I started looking around. I tried to be pretty specific about the firms that I applied to. I only applied to a few. I only applied to firms that I felt would be a good fit. In some ways transitioning was easier than I thought it would be. I enjoyed having an office. I enjoyed having some place to go.  It was hard to adjust to be an associate again. I went from working with partners and attorneys and really being seen as equals, to once again feeling like a new associate despite having even more years of experience.  There were a lot of factors but either way it was a bad fit.  Not don't get me wrong since this was my first opportunity to do school law, which is what I really always wanted to do in law school I enjoyed it.  I enjoyed learning about labor disputes and things like that. I counseling school districts.  I enjoyed special education law.  There was a serious learning curve but I looked forward to the challenge.  
                   
I knew around July, so two months in that I this was not going to be sustainable. It was my assumption that I was going to continue practicing.  I wasn't in any particular rush, simply because I didn't think I could possibly have anything on my resume for less than a year. It felt incredibly flaky and I was really feeling the anxiety that I felt when I transferred from NYU to Lehigh.   

How will this look?

I was really mentally caught up in, how will this look? How is it that I went back to this law firm or to a law firm and it didn't fit and I went to law school and why does it seem that I continue to not fit in a law firm? I was at two law firms before, plus some as summer associates and some as internships and externships and it's never fit. That was probably the hardest thing to come to terms with.  I never actually wanted to be at a law firm, and I know that doesn't sound like a big epiphany, but to me, it was a huge epiphany. 

 I didn't want to be a lawyer practicing like that. I would love to have worked in a government agency or for a business or a non-profit, but I never wanted to work at a law firm. None of the jobs that I ever had in my head growing up had me sitting behind a desk for hours on end. None of them had me doing what I had to do as a lawyer. It became so incredibly apparent that this was not a good fit. I wasn't having the opportunity to talk to clients and that was no one's fault. That was the way it was, but this structure of this job, didn't work.  Even if there was a better fit, the actual work would've been the same.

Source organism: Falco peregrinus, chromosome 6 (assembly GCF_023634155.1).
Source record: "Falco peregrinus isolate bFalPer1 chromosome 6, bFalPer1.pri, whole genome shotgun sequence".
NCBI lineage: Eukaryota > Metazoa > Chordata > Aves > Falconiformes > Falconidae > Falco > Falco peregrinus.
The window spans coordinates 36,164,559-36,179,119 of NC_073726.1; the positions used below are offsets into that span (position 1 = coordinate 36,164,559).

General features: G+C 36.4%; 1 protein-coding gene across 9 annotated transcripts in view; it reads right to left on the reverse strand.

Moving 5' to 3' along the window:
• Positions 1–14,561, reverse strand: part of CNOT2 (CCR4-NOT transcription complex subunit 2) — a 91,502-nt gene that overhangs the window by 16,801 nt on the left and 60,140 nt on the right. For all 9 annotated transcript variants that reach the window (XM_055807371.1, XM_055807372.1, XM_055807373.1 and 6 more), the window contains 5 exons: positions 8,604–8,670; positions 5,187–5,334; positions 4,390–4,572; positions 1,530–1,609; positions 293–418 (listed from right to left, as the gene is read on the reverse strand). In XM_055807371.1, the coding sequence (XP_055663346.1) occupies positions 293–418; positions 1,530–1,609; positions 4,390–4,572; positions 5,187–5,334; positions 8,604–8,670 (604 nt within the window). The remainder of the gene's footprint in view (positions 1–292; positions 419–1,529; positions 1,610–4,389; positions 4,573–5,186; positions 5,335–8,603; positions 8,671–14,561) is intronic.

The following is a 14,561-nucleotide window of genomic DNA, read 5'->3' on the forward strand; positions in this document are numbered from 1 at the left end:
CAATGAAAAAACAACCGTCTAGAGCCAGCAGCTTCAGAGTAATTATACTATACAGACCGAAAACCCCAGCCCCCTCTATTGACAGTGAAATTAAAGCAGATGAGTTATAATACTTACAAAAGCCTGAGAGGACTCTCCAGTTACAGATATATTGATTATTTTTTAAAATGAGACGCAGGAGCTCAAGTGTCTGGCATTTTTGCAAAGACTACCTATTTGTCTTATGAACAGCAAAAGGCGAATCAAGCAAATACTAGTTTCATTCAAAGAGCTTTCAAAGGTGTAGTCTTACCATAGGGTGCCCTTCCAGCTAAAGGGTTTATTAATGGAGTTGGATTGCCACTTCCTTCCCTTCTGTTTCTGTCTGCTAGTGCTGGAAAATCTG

After three consecutive Fridays of crying on my way home from work, for various reasons, but mainly just general despondence and unhappiness, I spent a weekend applying to new positions. It was hard thing to do.  I felt like failure.   It was hard to admit that I was applying to these positions after such a short period of time.

I really felt like a failure on so many levels.  Picking it a job.  Staying at a job.  Not to mention that for years I had said that I loved my job (which was true) and despite salary concerns I would keep my Beach Body business as a way to supplement the income.  I felt like a failure there too.   Of course part of that was the fact that there are only so many hours in a day and with the consulting having increased traveling and the need to actually sleep meant very little time when to health coaching.  
                 
I was embarrassed. I felt like I failed by even deciding to go to law school. Here I am strapped with all of these law school loans and I'm not even gonna practice as an attorney, right. I felt like a failure because I didn't realize what I was doing wasn't what I should be doing.